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Observant Jews do not resume doing melacha after Shabbat until after Havdalah. But not all Jews do this. So may you benefit from work done by a non-observant Jew after Shabbat ends, even if he did not "end" Shabbat with Havdalah? Let's say, should you not call them on the phone on Saturday Night?

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    Are you asking about Reform (and presuming that Reform Jews won't do havdalah), or is that just an example and your question is really about benefiting from work done by someone who didn't do havdalah? They're different questions. – Monica Cellio Jan 3 '16 at 2:08
  • @MonicaCellio It's just an example to try to make the question more practical, just assuming that the typical Reform Jew doesn't do Havdallah to Orthdox standards. You could say secular Jew or any Jew who doesn't do Havdallah as well. It was just how I put the question together. – Aaliyah Jan 3 '16 at 3:37
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    @Aaliyah I allowed myself to edit the question to adjust Reform/Orthodox labels to non-observant/observant which appears to be what you meant to ask. As we all know there are observant Reform Jews and some Orthodox Jews who do not perform all mitzvot. Feel free to revert if you disagree – mbloch Jan 3 '16 at 4:43
  • Forgive my ignorance but don't you light the havdala candle immediately before the service? Doesn't the act of lighting the candle signify the Sabbath has ended? Otherwise, wouldn't havdala service have to come before lighting the candle? – JJLL Jan 3 '16 at 5:10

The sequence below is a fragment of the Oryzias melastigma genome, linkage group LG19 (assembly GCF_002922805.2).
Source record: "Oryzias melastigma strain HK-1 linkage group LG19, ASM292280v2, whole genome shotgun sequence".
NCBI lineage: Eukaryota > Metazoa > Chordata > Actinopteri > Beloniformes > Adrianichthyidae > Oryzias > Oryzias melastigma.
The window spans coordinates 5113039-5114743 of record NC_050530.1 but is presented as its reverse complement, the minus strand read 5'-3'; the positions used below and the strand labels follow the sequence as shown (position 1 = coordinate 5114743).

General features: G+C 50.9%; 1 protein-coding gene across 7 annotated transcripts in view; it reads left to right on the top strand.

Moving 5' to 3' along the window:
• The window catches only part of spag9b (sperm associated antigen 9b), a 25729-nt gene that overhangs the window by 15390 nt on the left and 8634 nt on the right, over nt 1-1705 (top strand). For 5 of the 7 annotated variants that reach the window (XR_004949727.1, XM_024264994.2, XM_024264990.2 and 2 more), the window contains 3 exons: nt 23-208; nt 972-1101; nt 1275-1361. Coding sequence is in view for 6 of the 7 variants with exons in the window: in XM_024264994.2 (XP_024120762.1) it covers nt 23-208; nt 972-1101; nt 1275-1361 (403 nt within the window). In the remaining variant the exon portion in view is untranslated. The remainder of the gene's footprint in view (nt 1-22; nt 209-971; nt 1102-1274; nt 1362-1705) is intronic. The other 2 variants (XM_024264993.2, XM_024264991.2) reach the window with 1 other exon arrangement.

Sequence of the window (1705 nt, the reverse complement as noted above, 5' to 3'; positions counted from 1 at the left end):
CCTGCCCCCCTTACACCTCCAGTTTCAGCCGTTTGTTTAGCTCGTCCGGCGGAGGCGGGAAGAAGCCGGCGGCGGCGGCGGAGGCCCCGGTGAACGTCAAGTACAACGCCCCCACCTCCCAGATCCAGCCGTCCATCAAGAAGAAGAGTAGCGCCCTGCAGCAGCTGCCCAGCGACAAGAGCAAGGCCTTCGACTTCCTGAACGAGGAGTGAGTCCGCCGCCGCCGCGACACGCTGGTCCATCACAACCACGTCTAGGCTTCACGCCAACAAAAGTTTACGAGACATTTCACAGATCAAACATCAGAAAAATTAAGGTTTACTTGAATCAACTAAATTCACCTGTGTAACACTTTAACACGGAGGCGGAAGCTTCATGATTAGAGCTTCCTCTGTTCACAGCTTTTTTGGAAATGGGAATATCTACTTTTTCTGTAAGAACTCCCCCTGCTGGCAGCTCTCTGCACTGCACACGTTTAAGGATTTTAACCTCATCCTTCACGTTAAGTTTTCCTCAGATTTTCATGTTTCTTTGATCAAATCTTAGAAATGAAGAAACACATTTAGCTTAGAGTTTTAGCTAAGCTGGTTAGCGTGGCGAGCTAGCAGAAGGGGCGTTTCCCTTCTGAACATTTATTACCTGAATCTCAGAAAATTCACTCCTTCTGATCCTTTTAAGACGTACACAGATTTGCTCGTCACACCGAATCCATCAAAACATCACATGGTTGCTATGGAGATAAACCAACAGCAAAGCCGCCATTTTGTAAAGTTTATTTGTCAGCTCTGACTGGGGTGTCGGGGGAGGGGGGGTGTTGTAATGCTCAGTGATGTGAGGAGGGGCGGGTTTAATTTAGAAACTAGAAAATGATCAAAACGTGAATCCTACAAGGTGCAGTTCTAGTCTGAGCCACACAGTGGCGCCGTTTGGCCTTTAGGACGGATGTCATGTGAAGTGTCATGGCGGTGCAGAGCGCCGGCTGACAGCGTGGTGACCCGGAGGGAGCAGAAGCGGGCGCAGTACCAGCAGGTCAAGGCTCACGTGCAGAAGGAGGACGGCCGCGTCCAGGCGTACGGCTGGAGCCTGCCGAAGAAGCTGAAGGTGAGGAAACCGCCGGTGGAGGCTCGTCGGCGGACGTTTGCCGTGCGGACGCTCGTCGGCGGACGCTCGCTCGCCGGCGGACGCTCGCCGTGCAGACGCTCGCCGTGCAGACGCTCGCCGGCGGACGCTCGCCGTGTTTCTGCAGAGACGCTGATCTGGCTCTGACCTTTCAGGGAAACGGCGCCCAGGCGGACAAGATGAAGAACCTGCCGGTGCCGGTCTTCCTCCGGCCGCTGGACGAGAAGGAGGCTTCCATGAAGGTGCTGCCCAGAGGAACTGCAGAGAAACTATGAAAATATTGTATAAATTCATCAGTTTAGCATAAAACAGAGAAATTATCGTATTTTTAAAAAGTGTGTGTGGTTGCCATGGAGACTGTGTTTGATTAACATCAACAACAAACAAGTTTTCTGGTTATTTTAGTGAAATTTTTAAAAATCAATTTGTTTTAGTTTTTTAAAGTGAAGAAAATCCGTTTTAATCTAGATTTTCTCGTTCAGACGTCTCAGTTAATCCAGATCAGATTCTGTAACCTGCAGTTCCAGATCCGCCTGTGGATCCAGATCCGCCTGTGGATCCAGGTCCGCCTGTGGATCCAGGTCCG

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    @JJLL by the time you light the havdala candle, you have said "Ata chonantanu" in the shmonei esrei of motsei shabat, which is actually the primary form of havdala – mbloch Jan 3 '16 at 5:31
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The short answer is that this is allowed. There are two issues here

  1. Is work forbidden before havdala?
  2. Can you benefit from work done by a Jew after shabbat if he hasn't done havdala?

The answer to the first question is that indeed work is forbidden before havdala (see Mishna Brura 299:10), the Rema says one might be lenient for non full-fledged labor work but apparently the Magen Avraham disagrees. So for all practical purposes one has to say Barukh Hamavdil ben kodesh le hol before doing any work. See here for a related MY discussion

Now when you are calling someone who didn't make havdala, he is not transgressing a melacha (forbidden Shabbat work) of Shabbat because Shabbat has ended for him even if he didn't do havdala. He is "only" transgressing the interdiction of not doing work before hadvala. The Shmirat Shabat Kehilchata (59:8 in vol 3, p. 938) explicitly allows this

One is allowed to benefit when somebody who is not shomer mitzvot and does not make Havdalah performs, after Shabbat, an activity forbidden on Shabbat, e.g., traveling on a bus with a Jewish driver who did not make Havdalah

He brings an interesting idea to wish that person "Shavua tov" with the intent he might reply the same and so perhaps fulfill at least his basic obligation to make Havdala (i.e., acknowledging Shabbat has ended).

R Ari Enkin in Da'at v'din (p. 52) brings additional sources saying the same, e.g., Tzitz Eliezer 11:34, 14:34, Rivevot Ephraim 8:118:9

Remains the question whether you can "actively trigger" that interdiction by calling someone after shabbat when you know he hasn't done havdala. It might be a case of lifnei iver lo titen michshol ("do not put an obstacle in front of the blind"). However if there was such an interdiction, practically, an observant Jew couldn't interact with any non-observant Jew. The Shmirat Shabat Kehilchata is not disturbed by this as he allows delivering work to be done after Shabat by someone who did not make havdalah.

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